The hook is pretty simple, following Yanev, a twentysomething photographer living in New York, as his filmmaker brother and their friend decide to document his online relationship with a young girl named Abby who has begun making painted replicas of his photos, Rob Granito style. Soon, he also begins communicating with Abby's mother, Angela, and especially her older sister, Megan, a sexy dancer/musician/free spirit, with whom he ends up falling into a romantic relationship. Maybe it's the expectation that nothing is as it seems that gives us the feeling that this will all probably turn out to be too good to be true, but the filmmakers do a remarkable job of selling the believability of the electronic relationships, showing all manner of online communications, such as Facebook messages, photos, excerpts from emails, and text messages, all familiar sights to modern technology users, from the fonts and pixelated images to the telltale green-and-white Iphone text boxes. Maybe that's why the phone calls we see seem to be the most awkward exchanges, yet are as nonetheless believable as everything else.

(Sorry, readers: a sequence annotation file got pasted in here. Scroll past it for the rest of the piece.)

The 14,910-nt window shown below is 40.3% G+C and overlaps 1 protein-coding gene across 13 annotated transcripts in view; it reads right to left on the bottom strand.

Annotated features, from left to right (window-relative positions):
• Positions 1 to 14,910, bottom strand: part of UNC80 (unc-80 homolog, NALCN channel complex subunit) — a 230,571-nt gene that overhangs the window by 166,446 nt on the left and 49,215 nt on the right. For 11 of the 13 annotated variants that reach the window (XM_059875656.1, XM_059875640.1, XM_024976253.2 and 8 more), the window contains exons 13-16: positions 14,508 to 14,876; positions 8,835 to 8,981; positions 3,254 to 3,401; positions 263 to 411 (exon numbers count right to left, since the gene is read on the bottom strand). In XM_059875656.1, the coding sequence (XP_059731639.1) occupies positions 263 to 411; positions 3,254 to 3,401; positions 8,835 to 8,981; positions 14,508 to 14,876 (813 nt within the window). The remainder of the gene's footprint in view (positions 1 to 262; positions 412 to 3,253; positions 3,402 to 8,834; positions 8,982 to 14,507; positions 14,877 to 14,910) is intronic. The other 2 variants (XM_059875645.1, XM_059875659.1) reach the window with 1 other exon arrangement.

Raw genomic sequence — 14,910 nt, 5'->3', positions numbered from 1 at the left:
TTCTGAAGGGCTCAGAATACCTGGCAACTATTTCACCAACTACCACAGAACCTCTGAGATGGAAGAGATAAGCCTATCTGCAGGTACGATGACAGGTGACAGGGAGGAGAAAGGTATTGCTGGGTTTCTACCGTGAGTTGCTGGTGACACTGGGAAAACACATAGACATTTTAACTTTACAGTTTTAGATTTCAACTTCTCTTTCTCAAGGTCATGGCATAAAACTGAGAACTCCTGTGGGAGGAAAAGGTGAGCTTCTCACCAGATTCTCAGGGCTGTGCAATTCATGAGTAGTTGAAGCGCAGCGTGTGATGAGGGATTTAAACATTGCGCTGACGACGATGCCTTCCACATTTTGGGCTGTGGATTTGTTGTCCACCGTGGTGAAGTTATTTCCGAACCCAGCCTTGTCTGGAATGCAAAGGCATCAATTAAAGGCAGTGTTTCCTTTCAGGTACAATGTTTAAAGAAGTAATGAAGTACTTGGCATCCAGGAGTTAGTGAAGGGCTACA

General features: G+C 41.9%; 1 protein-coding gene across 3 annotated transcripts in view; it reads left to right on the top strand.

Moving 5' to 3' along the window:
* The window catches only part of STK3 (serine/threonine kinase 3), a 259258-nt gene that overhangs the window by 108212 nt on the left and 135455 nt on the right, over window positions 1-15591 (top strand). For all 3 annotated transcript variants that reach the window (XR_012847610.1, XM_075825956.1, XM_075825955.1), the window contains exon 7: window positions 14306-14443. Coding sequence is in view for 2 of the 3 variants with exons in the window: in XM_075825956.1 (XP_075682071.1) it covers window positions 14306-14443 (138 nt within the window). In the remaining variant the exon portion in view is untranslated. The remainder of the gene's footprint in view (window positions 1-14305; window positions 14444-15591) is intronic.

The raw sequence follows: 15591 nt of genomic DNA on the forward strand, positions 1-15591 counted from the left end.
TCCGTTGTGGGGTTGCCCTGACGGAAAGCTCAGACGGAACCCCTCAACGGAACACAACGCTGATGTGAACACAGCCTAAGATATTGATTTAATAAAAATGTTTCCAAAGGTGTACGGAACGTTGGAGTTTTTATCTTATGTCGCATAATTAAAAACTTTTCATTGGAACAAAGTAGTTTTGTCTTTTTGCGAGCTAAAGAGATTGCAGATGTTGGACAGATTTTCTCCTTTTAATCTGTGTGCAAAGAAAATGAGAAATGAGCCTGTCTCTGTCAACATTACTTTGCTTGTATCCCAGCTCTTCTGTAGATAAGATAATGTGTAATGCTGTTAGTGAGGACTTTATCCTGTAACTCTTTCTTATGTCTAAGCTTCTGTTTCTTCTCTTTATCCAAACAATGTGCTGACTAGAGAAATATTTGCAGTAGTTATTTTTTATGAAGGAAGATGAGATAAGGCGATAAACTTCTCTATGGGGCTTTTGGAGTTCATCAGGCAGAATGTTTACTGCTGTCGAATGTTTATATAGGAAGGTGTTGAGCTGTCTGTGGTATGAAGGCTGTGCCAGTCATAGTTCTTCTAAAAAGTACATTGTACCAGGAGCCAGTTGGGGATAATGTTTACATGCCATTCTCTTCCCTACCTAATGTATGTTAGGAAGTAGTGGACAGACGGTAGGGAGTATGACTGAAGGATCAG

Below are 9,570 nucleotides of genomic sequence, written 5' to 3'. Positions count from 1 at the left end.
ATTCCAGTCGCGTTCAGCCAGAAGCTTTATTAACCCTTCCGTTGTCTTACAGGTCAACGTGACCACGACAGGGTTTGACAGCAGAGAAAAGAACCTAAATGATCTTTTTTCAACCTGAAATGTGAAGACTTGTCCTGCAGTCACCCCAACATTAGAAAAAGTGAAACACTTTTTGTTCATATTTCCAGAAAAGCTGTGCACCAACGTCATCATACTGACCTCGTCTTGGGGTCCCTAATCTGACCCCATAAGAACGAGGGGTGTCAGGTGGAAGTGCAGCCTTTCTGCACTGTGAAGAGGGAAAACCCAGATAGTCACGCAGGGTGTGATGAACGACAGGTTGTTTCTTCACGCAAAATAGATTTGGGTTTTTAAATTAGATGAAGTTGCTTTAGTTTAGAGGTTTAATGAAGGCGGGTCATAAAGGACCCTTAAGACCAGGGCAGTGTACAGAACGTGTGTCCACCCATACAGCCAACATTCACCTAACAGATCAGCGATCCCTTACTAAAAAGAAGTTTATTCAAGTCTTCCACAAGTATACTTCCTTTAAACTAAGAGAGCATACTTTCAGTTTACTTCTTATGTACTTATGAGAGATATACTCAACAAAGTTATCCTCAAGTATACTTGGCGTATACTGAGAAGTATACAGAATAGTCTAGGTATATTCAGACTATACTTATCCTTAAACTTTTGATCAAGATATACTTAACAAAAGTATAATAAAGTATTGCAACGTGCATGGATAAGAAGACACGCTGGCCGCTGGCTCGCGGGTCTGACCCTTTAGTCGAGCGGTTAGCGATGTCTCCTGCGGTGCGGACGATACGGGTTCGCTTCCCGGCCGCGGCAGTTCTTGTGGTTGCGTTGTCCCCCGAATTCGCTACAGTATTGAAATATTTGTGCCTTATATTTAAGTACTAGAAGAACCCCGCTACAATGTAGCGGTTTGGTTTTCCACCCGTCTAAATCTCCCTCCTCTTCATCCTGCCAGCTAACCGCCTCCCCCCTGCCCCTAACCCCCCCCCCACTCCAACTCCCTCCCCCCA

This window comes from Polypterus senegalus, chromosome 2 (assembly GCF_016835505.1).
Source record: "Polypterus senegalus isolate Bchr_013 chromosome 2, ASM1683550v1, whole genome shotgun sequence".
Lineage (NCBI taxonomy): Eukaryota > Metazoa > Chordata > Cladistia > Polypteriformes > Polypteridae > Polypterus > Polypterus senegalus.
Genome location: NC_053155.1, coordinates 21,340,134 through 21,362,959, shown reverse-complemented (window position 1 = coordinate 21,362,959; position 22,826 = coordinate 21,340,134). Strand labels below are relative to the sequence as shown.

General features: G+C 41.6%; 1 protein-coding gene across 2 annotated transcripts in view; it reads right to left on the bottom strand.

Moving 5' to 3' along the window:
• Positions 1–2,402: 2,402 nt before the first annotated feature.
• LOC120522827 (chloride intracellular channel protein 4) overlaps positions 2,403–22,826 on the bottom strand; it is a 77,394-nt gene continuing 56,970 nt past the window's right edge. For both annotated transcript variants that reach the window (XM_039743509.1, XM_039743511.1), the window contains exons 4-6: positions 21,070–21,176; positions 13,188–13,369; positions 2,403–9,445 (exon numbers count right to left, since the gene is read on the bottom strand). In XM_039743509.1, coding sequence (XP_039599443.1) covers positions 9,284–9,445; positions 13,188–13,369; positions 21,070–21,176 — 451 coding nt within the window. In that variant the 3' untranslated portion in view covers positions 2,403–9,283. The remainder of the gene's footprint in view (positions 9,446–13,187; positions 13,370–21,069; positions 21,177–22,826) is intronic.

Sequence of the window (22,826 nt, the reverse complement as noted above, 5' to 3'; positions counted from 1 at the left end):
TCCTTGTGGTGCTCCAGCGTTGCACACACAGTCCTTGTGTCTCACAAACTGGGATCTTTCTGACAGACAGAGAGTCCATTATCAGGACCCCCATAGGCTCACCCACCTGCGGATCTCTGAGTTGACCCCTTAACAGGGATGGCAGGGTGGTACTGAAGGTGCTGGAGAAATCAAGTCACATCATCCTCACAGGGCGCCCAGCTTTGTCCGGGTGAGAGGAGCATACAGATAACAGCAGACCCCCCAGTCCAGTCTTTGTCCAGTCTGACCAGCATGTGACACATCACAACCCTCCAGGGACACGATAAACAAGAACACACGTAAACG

But, as mentioned, it is all too good to be true, and the reveal of the truth (or "truth") is where things get really interesting, but is also where we venture into hard SPOILER territory, so read on at your own risk. When the authenticity of some songs that Megan seemed to write and record for Yanev incredibly quickly comes into question, he understandably freaks out, and they decide to pay a surprise visit to the family at their home in Michigan. At this point, we expect a scam of some sort and just want to find out the answers, but the revelation is surprisingly complex, in terms of both the actual truth (which is all tangled up with the various lies, and might be fiction itself anyway) and whatever judgment we might render on the perpetrator. All the online communication turns out to be coming from Abby's mother Angela, a homely housewife with a working-class husband and two mentally handicapped stepsons. While we may have thought of her as a liar and manipulator, we soon see that all her ruses apparently started as an attempt to escape from the difficulty of her daily life, and spiraled out of her control until she had created a vast web of fake personalities, fictional relationships, and made-up events. Is she somebody to be pitied? Even that is hard to say, since she continually makes up new lies, even while confessing to her old ones.